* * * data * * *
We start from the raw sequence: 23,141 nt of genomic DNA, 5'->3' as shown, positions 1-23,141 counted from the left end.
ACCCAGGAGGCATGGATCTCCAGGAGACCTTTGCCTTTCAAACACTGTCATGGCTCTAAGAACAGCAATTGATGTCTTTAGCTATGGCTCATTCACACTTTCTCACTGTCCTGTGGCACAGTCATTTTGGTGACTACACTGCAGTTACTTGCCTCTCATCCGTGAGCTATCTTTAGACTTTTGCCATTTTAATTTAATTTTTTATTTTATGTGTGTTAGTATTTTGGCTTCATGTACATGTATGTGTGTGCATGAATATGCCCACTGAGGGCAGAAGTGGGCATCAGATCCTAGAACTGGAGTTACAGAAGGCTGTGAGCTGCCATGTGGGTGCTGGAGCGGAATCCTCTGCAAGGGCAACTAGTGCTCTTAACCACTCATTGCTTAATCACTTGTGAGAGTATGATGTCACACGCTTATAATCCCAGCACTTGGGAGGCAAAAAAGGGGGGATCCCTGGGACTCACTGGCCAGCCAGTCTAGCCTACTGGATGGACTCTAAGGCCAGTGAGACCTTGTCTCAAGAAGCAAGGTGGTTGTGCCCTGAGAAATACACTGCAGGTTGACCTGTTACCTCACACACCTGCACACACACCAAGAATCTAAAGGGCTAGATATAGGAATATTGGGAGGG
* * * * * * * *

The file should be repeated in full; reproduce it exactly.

We start from the raw sequence: 23,141 nt of genomic DNA, 5'->3' as shown, positions 1-23,141 counted from the left end.
ACCCAGGAGGCATGGATCTCCAGGAGACCTTTGCCTTTCAAACACTGTCATGGCTCTAAGAACAGCAATTGATGTCTTTAGCTATGGCTCATTCACACTTTCTCACTGTCCTGTGGCACAGTCATTTTGGTGACTACACTGCAGTTACTTGCCTCTCATCCGTGAGCTATCTTTAGACTTTTGCCATTTTAATTTAATTTTTTATTTTATGTGTGTTAGTATTTTGGCTTCATGTACATGTATGTGTGTGCATGAATATGCCCACTGAGGGCAGAAGTGGGCATCAGATCCTAGAACTGGAGTTACAGAAGGCTGTGAGCTGCCATGTGGGTGCTGGAGCGGAATCCTCTGCAAGGGCAACTAGTGCTCTTAACCACTCATTGCTTAATCACTTGTGAGAGTATGATGTCACACGCTTATAATCCCAGCACTTGGGAGGCAAAAAAGGGGGGATCCCTGGGACTCACTGGCCAGCCAGTCTAGCCTACTGGATGGACTCTAAGGCCAGTGAGACCTTGTCTCAAGAAGCAAGGTGGTTGTGCCCTGAGAAATACACTGCAGGTTGACCTGTTACCTCACACACCTGCACACACACCAAGAATCTAAAGGGCTAGATATAGGAATATTGGGAGGG